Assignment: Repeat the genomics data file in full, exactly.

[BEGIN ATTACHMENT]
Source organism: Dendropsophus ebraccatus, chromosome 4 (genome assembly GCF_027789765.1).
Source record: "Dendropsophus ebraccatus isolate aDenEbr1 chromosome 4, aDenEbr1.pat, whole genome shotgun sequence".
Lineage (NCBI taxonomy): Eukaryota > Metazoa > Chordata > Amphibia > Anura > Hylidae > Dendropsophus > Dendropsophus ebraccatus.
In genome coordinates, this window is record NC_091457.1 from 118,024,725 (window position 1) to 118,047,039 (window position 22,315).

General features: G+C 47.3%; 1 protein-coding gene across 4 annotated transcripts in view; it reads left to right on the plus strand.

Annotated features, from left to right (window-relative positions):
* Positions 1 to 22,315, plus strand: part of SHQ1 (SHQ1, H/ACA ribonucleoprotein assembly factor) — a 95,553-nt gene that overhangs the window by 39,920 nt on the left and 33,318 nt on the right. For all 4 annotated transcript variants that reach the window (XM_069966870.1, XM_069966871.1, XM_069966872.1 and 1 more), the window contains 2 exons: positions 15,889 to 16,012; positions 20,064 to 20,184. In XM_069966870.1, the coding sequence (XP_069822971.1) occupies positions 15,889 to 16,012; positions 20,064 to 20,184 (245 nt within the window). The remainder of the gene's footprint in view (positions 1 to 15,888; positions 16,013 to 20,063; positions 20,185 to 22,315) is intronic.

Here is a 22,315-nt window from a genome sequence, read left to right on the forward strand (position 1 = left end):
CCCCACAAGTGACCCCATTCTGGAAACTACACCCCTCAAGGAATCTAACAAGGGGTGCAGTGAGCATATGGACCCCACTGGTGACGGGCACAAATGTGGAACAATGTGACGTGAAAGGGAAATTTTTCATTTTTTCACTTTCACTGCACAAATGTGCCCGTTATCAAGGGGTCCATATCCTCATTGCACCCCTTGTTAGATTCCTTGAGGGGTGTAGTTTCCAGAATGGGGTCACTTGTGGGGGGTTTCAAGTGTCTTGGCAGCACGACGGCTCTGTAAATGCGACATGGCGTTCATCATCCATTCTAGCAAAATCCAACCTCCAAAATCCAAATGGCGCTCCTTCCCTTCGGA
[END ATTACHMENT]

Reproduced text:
Source organism: Dendropsophus ebraccatus, chromosome 4 (genome assembly GCF_027789765.1).
Source record: "Dendropsophus ebraccatus isolate aDenEbr1 chromosome 4, aDenEbr1.pat, whole genome shotgun sequence".
Lineage (NCBI taxonomy): Eukaryota > Metazoa > Chordata > Amphibia > Anura > Hylidae > Dendropsophus > Dendropsophus ebraccatus.
In genome coordinates, this window is record NC_091457.1 from 118,024,725 (window position 1) to 118,047,039 (window position 22,315).

General features: G+C 47.3%; 1 protein-coding gene across 4 annotated transcripts in view; it reads left to right on the plus strand.

Annotated features, from left to right (window-relative positions):
* Positions 1 to 22,315, plus strand: part of SHQ1 (SHQ1, H/ACA ribonucleoprotein assembly factor) — a 95,553-nt gene that overhangs the window by 39,920 nt on the left and 33,318 nt on the right. For all 4 annotated transcript variants that reach the window (XM_069966870.1, XM_069966871.1, XM_069966872.1 and 1 more), the window contains 2 exons: positions 15,889 to 16,012; positions 20,064 to 20,184. In XM_069966870.1, the coding sequence (XP_069822971.1) occupies positions 15,889 to 16,012; positions 20,064 to 20,184 (245 nt within the window). The remainder of the gene's footprint in view (positions 1 to 15,888; positions 16,013 to 20,063; positions 20,185 to 22,315) is intronic.

Here is a 22,315-nt window from a genome sequence, read left to right on the forward strand (position 1 = left end):
CCCCACAAGTGACCCCATTCTGGAAACTACACCCCTCAAGGAATCTAACAAGGGGTGCAGTGAGCATATGGACCCCACTGGTGACGGGCACAAATGTGGAACAATGTGACGTGAAAGGGAAATTTTTCATTTTTTCACTTTCACTGCACAAATGTGCCCGTTATCAAGGGGTCCATATCCTCATTGCACCCCTTGTTAGATTCCTTGAGGGGTGTAGTTTCCAGAATGGGGTCACTTGTGGGGGGTTTCAAGTGTCTTGGCAGCACGACGGCTCTGTAAATGCGACATGGCGTTCATCATCCATTCTAGCAAAATCCAACCTCCAAAATCCAAATGGCGCTCCTTCCCTTCGGA